The nation is living on its capital

Newbury people opposed to drinking alcohol heard how expensive the war was for the nation.

The Rev. Dr A J Carlyle, Vicar of All Saints Oxford, and lecturer on economics, gave a most instructive and inspiring lecture in the Temperance Hall on January 20th, his subject being: “Total Abstinence During The War”. He pointed out the urgent need for the nation and all its members to practice economy, and especially in the matter of those things which are unnecessary, and he informed us that, in spite of the apparent present abundance of money, the Nation is now living on its Capital, and is likely to have spent between one fifth and one quarter of that, if the war continues another year.

Newbury parish magazine, February 1916 (D/P89/28A/13)

Wonderful generosity at a time of rising prices

Longworth fundraising for Belgian refugees amounted to what was then a substantial sum. The latest element of war work was the making of cakes for wounded soldiers.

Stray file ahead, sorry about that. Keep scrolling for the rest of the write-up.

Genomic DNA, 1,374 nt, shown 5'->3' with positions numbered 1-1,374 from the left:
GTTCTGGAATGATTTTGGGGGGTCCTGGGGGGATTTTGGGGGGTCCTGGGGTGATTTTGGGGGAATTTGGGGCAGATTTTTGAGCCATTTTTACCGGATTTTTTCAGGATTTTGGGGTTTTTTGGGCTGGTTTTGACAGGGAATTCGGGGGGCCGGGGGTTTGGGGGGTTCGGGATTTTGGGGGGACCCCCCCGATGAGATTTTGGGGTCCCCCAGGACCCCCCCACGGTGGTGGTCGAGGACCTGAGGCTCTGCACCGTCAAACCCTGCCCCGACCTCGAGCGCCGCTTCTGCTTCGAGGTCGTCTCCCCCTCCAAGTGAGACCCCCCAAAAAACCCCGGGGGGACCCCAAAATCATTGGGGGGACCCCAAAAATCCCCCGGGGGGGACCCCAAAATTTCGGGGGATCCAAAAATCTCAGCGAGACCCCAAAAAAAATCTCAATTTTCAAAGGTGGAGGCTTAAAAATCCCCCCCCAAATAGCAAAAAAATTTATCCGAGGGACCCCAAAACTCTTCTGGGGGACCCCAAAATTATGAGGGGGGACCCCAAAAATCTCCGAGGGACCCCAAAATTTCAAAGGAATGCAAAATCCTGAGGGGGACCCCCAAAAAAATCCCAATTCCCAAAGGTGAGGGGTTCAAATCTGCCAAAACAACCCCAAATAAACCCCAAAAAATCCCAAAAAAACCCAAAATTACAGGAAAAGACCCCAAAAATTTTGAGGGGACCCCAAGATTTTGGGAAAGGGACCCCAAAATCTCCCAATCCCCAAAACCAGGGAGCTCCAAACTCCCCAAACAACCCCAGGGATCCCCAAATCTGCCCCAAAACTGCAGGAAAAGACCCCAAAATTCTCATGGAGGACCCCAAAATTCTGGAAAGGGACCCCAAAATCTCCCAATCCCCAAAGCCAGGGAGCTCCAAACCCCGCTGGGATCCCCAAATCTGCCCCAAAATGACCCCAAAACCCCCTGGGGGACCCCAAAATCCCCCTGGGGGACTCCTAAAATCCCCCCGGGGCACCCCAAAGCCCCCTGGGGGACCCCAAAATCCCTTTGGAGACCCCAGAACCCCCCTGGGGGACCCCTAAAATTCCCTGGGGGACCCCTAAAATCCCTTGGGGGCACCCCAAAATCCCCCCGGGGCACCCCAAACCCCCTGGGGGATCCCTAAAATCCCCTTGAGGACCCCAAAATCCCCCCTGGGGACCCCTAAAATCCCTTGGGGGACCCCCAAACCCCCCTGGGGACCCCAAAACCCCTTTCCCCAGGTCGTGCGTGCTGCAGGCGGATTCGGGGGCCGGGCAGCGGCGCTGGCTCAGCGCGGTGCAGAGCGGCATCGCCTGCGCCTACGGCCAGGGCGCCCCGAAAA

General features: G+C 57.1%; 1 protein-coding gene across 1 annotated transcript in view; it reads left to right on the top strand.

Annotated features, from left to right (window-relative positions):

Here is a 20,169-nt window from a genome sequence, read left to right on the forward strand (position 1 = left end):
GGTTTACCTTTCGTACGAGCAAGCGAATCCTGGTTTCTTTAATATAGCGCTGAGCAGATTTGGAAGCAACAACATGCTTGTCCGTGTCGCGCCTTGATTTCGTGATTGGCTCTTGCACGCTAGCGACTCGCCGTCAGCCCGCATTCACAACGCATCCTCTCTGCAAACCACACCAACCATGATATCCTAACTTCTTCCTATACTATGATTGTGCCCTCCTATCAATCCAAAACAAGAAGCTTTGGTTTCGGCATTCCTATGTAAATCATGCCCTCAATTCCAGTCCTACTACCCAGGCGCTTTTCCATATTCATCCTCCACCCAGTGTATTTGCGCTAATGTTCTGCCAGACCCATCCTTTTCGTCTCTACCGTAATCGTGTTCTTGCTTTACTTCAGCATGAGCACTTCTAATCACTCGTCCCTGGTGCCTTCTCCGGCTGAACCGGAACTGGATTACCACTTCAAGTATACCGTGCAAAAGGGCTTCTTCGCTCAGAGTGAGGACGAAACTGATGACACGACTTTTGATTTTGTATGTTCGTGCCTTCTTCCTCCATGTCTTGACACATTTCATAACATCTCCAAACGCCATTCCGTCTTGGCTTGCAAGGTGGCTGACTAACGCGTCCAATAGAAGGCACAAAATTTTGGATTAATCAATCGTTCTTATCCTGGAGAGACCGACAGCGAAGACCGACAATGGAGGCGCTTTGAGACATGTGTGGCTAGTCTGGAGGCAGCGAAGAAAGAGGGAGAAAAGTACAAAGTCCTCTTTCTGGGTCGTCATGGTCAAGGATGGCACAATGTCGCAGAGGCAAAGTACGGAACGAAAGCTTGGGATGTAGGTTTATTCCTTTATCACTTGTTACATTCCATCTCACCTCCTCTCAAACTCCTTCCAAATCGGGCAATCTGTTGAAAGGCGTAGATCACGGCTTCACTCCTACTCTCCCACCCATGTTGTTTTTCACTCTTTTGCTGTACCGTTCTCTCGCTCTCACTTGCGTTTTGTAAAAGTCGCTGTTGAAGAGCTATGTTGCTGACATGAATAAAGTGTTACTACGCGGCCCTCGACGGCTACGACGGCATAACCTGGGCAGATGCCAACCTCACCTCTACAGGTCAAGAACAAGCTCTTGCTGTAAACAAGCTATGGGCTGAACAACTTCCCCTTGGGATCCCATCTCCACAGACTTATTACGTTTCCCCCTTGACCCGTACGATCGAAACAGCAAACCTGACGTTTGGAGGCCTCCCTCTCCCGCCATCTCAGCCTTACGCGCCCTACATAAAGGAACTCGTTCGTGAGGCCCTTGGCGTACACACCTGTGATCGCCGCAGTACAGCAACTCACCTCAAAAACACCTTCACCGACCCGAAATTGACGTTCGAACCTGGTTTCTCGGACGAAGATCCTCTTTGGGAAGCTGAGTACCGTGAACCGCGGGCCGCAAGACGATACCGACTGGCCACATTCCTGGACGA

The Longworth Belgium Fund is now closed. £42 has been sent to the Committee in Oxford, and we give below the letter of thanks addressed to Mrs. Crum as Treasurer. Further gifts may, of course, be sent to the address given on the letter.

29, Holywell
Dear Mrs. Crum,

Thank you so very much for all you have done for us. Will you very kindly express to the people of Longworth the warm gratitude and appreciation of their efforts felt by the Oxford Committee. To subcribe and to continue subscribing so long, so regularly and so large a sum is really wonderful, specially as we know and realize how the cost of living has risen and how that makes itself felt at once by all villagers, and to all who have no large incomes. Please tell your people how much we feel indebted to them and express our sincere thanks.

Our best thanks to you yourself.
Yours very sincerely,
Monte Carlyle.

Cakes are wanted for the wounded soldiers in Red Cross Hospitals. Will any who would like to provide one regularly, give their names to Mrs. Illingworth, and she will tell them when they are wanted, and collect them for Lady Hyde, who will send them to the Hospitals.

Longworth parish magazine, June 1915 (D/P83/28A/10/6)